Babies: Common rashes and what to do about them

Dr A. Bolin

It’s not unusual for babies to have a variety of spots and rashes. Dr A Bolin looks at some of the common ones and what you can do to look after their delicate skin.

Baby rashes are very common, but why?  Over the first year of life (longer if your baby is born premature), your baby’s skin is maturing.  Dermatologists and researchers are able to measure and monitor the maturity of skin by seeing how hydrated it is, how much water evaporates from the surface (transepidermal water loss/TEWL), and by also checking pH values which are higher in infants. But at this stage your baby’s skin hasn’t properly developed it’s ability to act as a protective barrier.

As a protective barrier, skin helps regulate temperature and keeps out bacteria and infection. But as your baby’s skin is still developing, it’s easily irritated and susceptible to infection. As a result, it’s quite normal that rashes, spots and blemishes may occur.  Most will go away by themselves but if you’re concerned and unsure, the right decision is always to see your GP.  Also, if your baby seems unwell, has a fever, seems sleepy, and has a rash – do not wait, contact your healthcare provider immediately. (*See below for symptoms of meningitis.).


So what is the best way to protect my baby’s skin?

It’s easy to think that your baby might require the same kinds of lotions and potions you put on your skin – but this can often cause damage and irritate the skin – so unless you baby has a specific problem or you are advised by a medical professional, it’s often best to put absolutely nothing on them at all.


How should I bath my baby for the first month after birth?

  • bath your baby with plain water in the first month at least – soaps, shampoos and shower gels can remove the skin’s protective natural oils so it’s best to avoid.
  • Bath your baby three times per week (face and nappy area can be cleansed with cotton wool and water daily)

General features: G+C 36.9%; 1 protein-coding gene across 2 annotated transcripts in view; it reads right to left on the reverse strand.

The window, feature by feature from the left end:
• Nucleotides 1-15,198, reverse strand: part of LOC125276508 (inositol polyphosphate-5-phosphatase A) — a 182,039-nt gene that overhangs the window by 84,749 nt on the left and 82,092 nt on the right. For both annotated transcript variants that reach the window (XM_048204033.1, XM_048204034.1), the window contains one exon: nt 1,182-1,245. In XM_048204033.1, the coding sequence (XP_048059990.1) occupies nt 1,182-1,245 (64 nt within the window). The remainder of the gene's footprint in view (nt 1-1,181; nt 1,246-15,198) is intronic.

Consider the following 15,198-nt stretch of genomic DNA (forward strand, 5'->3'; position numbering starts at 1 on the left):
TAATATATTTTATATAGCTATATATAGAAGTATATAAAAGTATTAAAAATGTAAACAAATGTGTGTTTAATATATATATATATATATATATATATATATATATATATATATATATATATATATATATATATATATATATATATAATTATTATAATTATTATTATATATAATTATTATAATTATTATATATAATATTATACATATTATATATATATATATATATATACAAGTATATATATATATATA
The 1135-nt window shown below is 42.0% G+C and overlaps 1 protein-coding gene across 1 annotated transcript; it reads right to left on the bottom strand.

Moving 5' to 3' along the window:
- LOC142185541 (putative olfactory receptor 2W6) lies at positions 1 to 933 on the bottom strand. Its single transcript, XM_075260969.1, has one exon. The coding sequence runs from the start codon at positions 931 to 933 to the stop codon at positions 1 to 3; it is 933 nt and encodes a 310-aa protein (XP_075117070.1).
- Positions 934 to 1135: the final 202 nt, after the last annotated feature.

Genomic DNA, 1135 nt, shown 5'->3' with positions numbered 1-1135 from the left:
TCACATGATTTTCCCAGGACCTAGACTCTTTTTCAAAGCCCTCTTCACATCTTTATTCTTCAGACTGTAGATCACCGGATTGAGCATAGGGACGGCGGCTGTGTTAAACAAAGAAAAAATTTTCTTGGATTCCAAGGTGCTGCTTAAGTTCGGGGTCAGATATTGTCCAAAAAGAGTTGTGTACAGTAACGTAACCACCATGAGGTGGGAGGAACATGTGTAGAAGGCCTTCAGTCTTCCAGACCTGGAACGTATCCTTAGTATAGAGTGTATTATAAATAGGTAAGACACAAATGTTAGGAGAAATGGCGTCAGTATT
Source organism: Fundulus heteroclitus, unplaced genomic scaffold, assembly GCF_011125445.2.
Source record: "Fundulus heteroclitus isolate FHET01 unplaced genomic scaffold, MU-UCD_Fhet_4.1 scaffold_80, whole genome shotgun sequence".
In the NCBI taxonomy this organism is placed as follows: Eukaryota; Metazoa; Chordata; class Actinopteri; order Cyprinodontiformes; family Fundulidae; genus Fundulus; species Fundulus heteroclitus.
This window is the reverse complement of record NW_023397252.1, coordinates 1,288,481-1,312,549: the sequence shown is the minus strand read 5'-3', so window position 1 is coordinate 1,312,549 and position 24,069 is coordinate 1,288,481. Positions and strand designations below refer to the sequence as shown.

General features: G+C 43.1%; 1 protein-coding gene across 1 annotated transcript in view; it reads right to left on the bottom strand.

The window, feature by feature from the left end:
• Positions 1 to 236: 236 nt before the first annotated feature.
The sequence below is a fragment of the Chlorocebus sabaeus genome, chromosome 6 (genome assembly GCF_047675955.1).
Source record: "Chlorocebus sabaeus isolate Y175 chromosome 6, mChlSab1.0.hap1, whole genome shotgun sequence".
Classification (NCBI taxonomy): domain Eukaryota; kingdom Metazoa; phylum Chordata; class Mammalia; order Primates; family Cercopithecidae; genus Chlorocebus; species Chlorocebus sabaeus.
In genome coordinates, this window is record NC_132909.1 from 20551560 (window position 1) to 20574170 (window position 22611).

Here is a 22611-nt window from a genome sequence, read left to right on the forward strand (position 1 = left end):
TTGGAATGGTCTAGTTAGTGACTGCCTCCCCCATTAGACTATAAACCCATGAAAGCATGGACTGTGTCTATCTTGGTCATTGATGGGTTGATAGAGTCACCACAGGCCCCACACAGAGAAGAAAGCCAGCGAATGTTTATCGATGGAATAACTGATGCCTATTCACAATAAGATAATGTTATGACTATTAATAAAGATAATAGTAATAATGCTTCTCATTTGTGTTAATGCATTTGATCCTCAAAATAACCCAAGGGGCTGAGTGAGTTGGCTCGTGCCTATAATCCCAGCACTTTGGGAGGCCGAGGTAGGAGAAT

• Avoid skin lotions (even natural oils like olive oil have been shown to damage baby’s skin)
  • Use alcohol-free, perfume-free wipes


My baby was born with a sticky white skin covering, what is it?

When your baby is born, there is a white creamy coating called the vernix caseosa (water, proteins, sebum lipids, water, antibacterial peptides) which protects and moisturises the skin.  It is important not to try and remove this, but to let it gradually absorb on its own.


If my baby is born preterm (premature) and has dry skin, should I use emollients?

If your baby is born preterm (premature), always discuss with your GP, paediatrician or dermatologist first before putting anything on their skin.  For example, some research has shown that putting ointments on the skin of preterm babies might increase the risk of skin infections.


If my baby was born past full-term (overdue) and their skin is dry or cracked, should I use creams?

  • The vernix caseosa likely has been completely absorbed.
  • Do not use creams or lotions.
  • Once the dry skin has peeled and fallen off, new healthy skin will be underneath.


If I have a family history of asthma, eczema or seasonal allergies, or my child’s skin is dry and prone to eczema should I do anything special for my baby’s skin?

There is evidence that if your family has an atopic history (people in the family that have asthma, eczema and seasonal allergies), emollients (moisturisers) can improve the skin hydration, control water loss and help form a protective barrier which helps decrease inflammation.

But before you apply any creams or oils to your baby it’s always best to consult with your doctor. And even then it may be a case of trial and error to see which one suits your baby’s skin the best.  Ideally, perfume-free moisturisers are advised.  Options include creams, ointments, lotions, oils for bath and shower and soap substitutes. Emollient creams and ointments form a layer over the skin in order to prevent the water from evaporating.  Ingredients such as urea glycerol, propylene glycol and lactic acid attract and keep water in the skin.  Different medications can be added into the creams or ointments in order to decrease itch or infection.

If you are thinking of applying oils to your baby’s skin, it’s important to bear in mind that some oils may help but others may make your baby’s skin more likely to have skin rashes.  For example, one study demonstrated that sunflower oil helped hydrate and protect the skin whereas olive oil could promote development of rashes and worsen existing skin inflammation.  Discuss with your healthcare provider as to which is the best match for your baby.